spam_waitressEach member of the troupe could play the everyman (or woman) and the voice of authority. They could be the gentleman and the creep. Jones played the everyman (or woman) and creeps very well. He was Arthur “Two Sheds” Jackson and the man with three buttocks. He was the flasher who was fully clothed under that trench coat, but he had the look of a masher and a sign which read “Boo!” hanging around his neck. He was the completely innocent fellow wanting to to go for a swim at the beach, but couldn’t find anywhere to get undressed, until he ended up on a stage with an appreciative audience. “It’s a man’s life taking your clothes off in public.”

In their film Monty Python’s The Meaning Of Life (1983), he was Mr. Creosote, a man so large and with an appetite so voracious he literally ate until he exploded. He was Prince Herbert in Monty Python and the Holy Grail (1975), who just wanted… to… sing… “Stop that! Stop that!” Also in Holy Grail, he was Sir Bedevere the Wise, the knight who knew the best way to determine whether or not a woman was a witch. And he was Brian’s mother in Monty Python’s Life of Brian (1979). “He’s not the messiah, he’s a very naughty boy!”

a75ea56f7f2f49d5baadda5d348909f8--fairy-dust-fantasy-artJones not only performed and wrote for Python, he also stepped behind the camera to co-direct with Terry Gilliam the Holy Grail and direct Life of Brian and The Meaning of Life. Later and apart from Python, Terry Jones would write and host several history documentaries for British television. And he was the author of many books. I especially loved his idea of a children’s book. He produced one called Lady Cottington’s Pressed Fairy Book. A book he wrote and Brian Froud beautifully illustrated detailing the various kinds of fairies with examples “pressed” between the pages. Brilliant.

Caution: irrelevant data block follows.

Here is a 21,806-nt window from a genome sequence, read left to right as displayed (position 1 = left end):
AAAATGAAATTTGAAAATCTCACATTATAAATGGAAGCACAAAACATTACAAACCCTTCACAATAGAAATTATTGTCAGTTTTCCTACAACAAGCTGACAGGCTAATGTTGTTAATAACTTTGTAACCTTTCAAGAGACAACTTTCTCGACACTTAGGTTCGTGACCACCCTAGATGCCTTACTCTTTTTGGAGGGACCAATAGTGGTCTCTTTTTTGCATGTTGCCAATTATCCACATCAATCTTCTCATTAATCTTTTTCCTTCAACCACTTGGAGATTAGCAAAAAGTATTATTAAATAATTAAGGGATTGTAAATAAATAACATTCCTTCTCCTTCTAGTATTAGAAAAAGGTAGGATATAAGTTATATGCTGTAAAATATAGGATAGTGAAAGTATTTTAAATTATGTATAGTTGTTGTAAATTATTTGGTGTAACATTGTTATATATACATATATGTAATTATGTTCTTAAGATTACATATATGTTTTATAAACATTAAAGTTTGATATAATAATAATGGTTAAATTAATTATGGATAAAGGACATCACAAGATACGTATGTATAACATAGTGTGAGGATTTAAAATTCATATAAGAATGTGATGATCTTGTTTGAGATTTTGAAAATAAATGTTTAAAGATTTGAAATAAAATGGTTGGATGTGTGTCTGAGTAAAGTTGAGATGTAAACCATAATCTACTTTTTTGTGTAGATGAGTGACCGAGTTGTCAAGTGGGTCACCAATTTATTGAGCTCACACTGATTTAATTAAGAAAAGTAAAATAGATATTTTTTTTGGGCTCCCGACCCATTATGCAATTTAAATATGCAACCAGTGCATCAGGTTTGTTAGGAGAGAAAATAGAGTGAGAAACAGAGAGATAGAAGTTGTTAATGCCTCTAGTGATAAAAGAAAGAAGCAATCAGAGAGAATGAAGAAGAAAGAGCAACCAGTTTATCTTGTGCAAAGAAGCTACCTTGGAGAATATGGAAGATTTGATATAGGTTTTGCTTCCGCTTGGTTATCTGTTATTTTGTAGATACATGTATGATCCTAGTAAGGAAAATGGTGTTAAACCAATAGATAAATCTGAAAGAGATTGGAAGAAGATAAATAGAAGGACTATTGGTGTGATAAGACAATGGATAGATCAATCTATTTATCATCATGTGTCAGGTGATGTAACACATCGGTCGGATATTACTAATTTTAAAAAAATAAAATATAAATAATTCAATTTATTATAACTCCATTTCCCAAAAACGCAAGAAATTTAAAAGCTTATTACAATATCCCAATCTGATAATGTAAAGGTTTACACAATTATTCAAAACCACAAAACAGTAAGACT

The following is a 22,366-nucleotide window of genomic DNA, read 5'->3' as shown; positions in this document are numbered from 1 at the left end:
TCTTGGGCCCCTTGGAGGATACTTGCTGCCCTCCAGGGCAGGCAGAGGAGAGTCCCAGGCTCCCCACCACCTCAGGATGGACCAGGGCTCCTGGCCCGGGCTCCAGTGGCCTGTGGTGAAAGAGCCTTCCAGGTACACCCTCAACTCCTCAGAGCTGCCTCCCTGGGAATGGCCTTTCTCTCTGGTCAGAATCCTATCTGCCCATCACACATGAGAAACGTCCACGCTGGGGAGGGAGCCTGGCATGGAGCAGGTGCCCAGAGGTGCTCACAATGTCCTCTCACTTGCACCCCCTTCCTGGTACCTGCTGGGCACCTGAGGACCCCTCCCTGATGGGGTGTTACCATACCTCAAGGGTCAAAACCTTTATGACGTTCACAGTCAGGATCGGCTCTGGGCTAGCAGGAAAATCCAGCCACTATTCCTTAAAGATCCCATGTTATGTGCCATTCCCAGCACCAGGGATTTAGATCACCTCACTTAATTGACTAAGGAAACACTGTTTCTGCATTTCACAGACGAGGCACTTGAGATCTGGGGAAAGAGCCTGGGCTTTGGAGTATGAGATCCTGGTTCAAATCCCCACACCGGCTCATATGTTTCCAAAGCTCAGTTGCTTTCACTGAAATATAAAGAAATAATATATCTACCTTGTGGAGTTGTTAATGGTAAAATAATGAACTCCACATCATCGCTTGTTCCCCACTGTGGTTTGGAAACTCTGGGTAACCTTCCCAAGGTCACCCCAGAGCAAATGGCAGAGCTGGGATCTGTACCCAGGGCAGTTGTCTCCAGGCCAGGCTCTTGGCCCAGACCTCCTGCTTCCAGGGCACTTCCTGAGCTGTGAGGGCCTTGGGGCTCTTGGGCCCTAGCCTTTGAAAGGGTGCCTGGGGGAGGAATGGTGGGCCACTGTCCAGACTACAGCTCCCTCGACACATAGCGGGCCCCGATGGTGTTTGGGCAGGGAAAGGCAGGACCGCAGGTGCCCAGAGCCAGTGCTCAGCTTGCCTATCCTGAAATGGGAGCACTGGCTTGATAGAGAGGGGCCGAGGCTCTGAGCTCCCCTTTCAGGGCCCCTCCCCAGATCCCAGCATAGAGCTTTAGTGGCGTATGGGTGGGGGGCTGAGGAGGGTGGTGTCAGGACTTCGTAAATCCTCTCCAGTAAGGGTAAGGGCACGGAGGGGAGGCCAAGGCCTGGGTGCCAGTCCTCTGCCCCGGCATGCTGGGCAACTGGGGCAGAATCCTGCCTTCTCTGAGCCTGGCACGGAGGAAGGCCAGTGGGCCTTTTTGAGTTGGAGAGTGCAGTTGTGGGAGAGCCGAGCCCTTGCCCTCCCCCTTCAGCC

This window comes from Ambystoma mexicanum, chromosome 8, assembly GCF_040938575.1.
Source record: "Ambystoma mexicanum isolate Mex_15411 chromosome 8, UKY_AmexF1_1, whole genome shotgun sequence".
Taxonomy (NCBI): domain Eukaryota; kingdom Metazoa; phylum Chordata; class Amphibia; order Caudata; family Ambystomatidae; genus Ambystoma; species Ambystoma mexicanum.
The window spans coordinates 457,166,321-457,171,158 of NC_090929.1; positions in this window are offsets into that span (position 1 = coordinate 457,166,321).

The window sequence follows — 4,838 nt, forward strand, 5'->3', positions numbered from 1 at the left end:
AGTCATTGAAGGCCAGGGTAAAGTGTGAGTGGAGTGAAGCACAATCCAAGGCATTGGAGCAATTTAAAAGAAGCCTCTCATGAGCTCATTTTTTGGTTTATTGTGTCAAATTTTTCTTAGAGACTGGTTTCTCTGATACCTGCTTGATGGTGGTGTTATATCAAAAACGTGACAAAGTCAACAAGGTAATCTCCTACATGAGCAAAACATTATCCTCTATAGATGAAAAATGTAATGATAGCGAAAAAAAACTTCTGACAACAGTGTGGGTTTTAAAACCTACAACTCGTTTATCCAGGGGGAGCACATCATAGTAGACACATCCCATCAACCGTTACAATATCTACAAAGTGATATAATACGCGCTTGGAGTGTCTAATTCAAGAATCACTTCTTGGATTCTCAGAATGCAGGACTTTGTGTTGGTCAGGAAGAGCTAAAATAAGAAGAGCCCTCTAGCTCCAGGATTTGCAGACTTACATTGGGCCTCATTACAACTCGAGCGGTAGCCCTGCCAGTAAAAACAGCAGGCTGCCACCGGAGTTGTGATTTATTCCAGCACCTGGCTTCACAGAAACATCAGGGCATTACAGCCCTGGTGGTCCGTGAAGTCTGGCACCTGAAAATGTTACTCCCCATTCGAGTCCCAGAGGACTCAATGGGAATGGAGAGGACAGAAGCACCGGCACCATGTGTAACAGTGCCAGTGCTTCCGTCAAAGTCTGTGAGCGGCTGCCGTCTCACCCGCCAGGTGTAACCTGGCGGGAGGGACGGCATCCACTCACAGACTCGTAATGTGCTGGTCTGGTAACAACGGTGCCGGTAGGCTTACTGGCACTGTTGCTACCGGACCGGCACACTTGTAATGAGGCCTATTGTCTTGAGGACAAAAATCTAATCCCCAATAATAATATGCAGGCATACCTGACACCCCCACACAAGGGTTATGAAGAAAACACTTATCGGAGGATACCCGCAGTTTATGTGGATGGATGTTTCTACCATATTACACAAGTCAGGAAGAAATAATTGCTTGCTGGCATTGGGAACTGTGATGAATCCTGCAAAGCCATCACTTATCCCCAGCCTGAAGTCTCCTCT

The man did a lot of work. What a legacy.

In 2015, Terry found out he had a form of dementia that would cause him to almost completely lose the ability to communicate. He wouldn’t be able to speak. For a man for whom language and words were so important to his life’s work this most have been especially horrible. My father-in-law suffered from the same illness. It became more and more difficult for him to get the words he had in his head to come out of his mouth. However, Dad’s dementia wasn’t able to get as advanced as Terry’s. My father-in-law would lose his life to lymphoma before he completely lost his words.

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Dementia finally shut Mr. Jones down this past Tuesday. He will be remembered and missed for a long, long time.

Oh! And before you get upset about the insensitive nature of the headline for this blog, you should know I am quoting from a tweet released by fellow Python John Cleese.